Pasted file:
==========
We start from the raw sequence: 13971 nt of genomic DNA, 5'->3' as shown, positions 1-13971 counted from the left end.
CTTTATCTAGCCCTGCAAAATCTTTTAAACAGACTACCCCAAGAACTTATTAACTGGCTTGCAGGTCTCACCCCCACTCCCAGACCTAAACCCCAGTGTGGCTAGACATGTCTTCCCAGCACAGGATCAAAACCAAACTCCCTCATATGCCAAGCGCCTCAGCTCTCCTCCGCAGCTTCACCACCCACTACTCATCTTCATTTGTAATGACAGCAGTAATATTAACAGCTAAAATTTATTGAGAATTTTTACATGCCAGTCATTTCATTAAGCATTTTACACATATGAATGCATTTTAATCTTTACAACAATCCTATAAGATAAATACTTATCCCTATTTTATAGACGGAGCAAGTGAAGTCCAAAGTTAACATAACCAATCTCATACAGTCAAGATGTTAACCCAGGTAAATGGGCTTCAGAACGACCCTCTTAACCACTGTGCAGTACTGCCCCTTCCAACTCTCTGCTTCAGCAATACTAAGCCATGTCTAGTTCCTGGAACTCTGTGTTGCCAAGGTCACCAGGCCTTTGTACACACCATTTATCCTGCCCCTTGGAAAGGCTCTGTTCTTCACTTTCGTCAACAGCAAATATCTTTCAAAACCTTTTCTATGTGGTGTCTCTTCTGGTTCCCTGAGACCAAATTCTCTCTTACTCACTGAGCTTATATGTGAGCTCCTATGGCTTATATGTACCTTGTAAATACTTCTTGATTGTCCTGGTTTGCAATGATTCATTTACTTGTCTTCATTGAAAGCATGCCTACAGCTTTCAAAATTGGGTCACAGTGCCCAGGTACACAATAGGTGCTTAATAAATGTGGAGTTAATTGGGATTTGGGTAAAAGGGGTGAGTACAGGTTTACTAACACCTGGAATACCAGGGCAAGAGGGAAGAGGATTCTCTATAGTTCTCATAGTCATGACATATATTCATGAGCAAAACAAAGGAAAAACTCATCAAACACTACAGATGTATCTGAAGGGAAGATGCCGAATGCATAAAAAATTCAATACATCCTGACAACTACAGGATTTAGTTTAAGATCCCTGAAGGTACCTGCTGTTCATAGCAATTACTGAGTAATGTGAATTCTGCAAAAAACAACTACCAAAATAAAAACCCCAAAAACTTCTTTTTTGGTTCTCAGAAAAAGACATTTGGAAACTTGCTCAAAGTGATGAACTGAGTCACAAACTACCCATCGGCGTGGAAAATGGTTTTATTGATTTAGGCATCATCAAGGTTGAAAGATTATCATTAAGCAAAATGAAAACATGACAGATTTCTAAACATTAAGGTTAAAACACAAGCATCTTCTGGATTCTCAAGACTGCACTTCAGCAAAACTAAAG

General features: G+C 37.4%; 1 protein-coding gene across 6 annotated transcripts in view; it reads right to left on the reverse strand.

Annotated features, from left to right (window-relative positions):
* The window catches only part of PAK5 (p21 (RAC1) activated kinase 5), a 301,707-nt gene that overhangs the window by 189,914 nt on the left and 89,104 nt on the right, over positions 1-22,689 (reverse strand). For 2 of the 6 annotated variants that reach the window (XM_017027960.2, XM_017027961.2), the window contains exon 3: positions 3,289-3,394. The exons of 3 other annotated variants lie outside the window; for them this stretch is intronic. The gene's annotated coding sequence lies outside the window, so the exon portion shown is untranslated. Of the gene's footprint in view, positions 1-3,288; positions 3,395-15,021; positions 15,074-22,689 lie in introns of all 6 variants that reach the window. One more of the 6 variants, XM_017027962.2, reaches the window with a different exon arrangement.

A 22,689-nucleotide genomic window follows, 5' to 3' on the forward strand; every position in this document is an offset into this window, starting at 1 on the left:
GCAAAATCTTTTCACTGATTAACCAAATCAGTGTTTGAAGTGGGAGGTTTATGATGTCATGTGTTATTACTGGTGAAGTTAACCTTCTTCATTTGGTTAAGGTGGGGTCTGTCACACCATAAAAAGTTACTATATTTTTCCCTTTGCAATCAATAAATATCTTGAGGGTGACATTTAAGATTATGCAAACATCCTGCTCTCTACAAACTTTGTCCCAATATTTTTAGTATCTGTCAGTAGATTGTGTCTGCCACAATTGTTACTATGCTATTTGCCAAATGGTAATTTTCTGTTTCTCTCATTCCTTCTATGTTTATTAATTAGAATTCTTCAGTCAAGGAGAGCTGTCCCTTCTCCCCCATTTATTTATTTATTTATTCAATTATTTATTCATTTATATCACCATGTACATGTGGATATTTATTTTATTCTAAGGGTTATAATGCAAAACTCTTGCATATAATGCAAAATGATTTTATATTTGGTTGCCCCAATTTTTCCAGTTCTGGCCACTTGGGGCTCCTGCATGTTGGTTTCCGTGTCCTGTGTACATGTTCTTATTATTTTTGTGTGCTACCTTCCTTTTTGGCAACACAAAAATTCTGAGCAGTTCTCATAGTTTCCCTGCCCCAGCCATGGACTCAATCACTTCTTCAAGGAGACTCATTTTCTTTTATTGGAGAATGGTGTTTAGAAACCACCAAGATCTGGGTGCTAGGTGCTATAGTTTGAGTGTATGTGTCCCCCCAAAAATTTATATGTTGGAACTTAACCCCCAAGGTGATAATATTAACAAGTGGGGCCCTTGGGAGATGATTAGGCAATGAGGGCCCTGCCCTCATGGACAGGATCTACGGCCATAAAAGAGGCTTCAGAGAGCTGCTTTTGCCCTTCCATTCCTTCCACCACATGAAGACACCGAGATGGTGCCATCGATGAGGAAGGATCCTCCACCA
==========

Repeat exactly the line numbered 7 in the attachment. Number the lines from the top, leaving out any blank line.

GCAAAATCTTTTCACTGATTAACCAAATCAGTGTTTGAAGTGGGAGGTTTATGATGTCATGTGTTATTACTGGTGAAGTTAACCTTCTTCATTTGGTTAAGGTGGGGTCTGTCACACCATAAAAAGTTACTATATTTTTCCCTTTGCAATCAATAAATATCTTGAGGGTGACATTTAAGATTATGCAAACATCCTGCTCTCTACAAACTTTGTCCCAATATTTTTAGTATCTGTCAGTAGATTGTGTCTGCCACAATTGTTACTATGCTATTTGCCAAATGGTAATTTTCTGTTTCTCTCATTCCTTCTATGTTTATTAATTAGAATTCTTCAGTCAAGGAGAGCTGTCCCTTCTCCCCCATTTATTTATTTATTTATTCAATTATTTATTCATTTATATCACCATGTACATGTGGATATTTATTTTATTCTAAGGGTTATAATGCAAAACTCTTGCATATAATGCAAAATGATTTTATATTTGGTTGCCCCAATTTTTCCAGTTCTGGCCACTTGGGGCTCCTGCATGTTGGTTTCCGTGTCCTGTGTACATGTTCTTATTATTTTTGTGTGCTACCTTCCTTTTTGGCAACACAAAAATTCTGAGCAGTTCTCATAGTTTCCCTGCCCCAGCCATGGACTCAATCACTTCTTCAAGGAGACTCATTTTCTTTTATTGGAGAATGGTGTTTAGAAACCACCAAGATCTGGGTGCTAGGTGCTATAGTTTGAGTGTATGTGTCCCCCCAAAAATTTATATGTTGGAACTTAACCCCCAAGGTGATAATATTAACAAGTGGGGCCCTTGGGAGATGATTAGGCAATGAGGGCCCTGCCCTCATGGACAGGATCTACGGCCATAAAAGAGGCTTCAGAGAGCTGCTTTTGCCCTTCCATTCCTTCCACCACATGAAGACACCGAGATGGTGCCATCGATGAGGAAGGATCCTCCACCA